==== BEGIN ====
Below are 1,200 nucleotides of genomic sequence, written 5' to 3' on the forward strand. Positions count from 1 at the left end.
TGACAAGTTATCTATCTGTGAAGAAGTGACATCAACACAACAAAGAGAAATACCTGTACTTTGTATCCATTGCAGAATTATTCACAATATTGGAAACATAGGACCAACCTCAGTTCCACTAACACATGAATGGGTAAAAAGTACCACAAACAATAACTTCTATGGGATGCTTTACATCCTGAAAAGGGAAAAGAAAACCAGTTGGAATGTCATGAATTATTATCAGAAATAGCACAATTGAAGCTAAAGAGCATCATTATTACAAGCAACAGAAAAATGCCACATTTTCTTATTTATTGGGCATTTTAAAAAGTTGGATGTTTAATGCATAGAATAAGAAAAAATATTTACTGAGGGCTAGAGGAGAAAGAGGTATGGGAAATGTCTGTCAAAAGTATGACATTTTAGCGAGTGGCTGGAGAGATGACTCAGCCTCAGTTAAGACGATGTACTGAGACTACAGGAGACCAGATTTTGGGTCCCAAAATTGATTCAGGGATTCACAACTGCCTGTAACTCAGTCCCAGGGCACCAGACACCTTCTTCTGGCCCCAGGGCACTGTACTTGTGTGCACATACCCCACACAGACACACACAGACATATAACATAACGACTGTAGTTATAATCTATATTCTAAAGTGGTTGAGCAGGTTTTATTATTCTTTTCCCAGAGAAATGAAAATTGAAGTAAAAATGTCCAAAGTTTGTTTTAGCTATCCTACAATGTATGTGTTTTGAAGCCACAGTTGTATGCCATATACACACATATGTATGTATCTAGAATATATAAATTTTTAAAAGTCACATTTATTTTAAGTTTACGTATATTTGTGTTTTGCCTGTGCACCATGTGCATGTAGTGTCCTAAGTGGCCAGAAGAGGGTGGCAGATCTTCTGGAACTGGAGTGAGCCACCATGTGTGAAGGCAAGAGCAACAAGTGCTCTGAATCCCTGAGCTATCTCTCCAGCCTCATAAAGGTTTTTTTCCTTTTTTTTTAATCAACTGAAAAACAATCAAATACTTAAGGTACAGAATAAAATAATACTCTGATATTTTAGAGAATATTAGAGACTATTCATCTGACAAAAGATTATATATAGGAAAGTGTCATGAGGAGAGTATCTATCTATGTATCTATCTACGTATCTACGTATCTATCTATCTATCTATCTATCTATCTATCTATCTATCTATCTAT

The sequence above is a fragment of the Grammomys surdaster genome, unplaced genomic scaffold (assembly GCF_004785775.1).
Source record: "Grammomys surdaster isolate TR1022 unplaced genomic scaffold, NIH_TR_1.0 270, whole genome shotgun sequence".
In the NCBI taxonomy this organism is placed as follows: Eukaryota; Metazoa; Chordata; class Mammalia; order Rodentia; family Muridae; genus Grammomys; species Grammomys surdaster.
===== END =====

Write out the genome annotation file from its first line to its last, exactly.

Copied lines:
Below are 1,200 nucleotides of genomic sequence, written 5' to 3' on the forward strand. Positions count from 1 at the left end.
TGACAAGTTATCTATCTGTGAAGAAGTGACATCAACACAACAAAGAGAAATACCTGTACTTTGTATCCATTGCAGAATTATTCACAATATTGGAAACATAGGACCAACCTCAGTTCCACTAACACATGAATGGGTAAAAAGTACCACAAACAATAACTTCTATGGGATGCTTTACATCCTGAAAAGGGAAAAGAAAACCAGTTGGAATGTCATGAATTATTATCAGAAATAGCACAATTGAAGCTAAAGAGCATCATTATTACAAGCAACAGAAAAATGCCACATTTTCTTATTTATTGGGCATTTTAAAAAGTTGGATGTTTAATGCATAGAATAAGAAAAAATATTTACTGAGGGCTAGAGGAGAAAGAGGTATGGGAAATGTCTGTCAAAAGTATGACATTTTAGCGAGTGGCTGGAGAGATGACTCAGCCTCAGTTAAGACGATGTACTGAGACTACAGGAGACCAGATTTTGGGTCCCAAAATTGATTCAGGGATTCACAACTGCCTGTAACTCAGTCCCAGGGCACCAGACACCTTCTTCTGGCCCCAGGGCACTGTACTTGTGTGCACATACCCCACACAGACACACACAGACATATAACATAACGACTGTAGTTATAATCTATATTCTAAAGTGGTTGAGCAGGTTTTATTATTCTTTTCCCAGAGAAATGAAAATTGAAGTAAAAATGTCCAAAGTTTGTTTTAGCTATCCTACAATGTATGTGTTTTGAAGCCACAGTTGTATGCCATATACACACATATGTATGTATCTAGAATATATAAATTTTTAAAAGTCACATTTATTTTAAGTTTACGTATATTTGTGTTTTGCCTGTGCACCATGTGCATGTAGTGTCCTAAGTGGCCAGAAGAGGGTGGCAGATCTTCTGGAACTGGAGTGAGCCACCATGTGTGAAGGCAAGAGCAACAAGTGCTCTGAATCCCTGAGCTATCTCTCCAGCCTCATAAAGGTTTTTTTCCTTTTTTTTTAATCAACTGAAAAACAATCAAATACTTAAGGTACAGAATAAAATAATACTCTGATATTTTAGAGAATATTAGAGACTATTCATCTGACAAAAGATTATATATAGGAAAGTGTCATGAGGAGAGTATCTATCTATGTATCTATCTACGTATCTACGTATCTATCTATCTATCTATCTATCTATCTATCTATCTATCTATCTAT

The sequence above is a fragment of the Grammomys surdaster genome, unplaced genomic scaffold (assembly GCF_004785775.1).
Source record: "Grammomys surdaster isolate TR1022 unplaced genomic scaffold, NIH_TR_1.0 270, whole genome shotgun sequence".
In the NCBI taxonomy this organism is placed as follows: Eukaryota; Metazoa; Chordata; class Mammalia; order Rodentia; family Muridae; genus Grammomys; species Grammomys surdaster.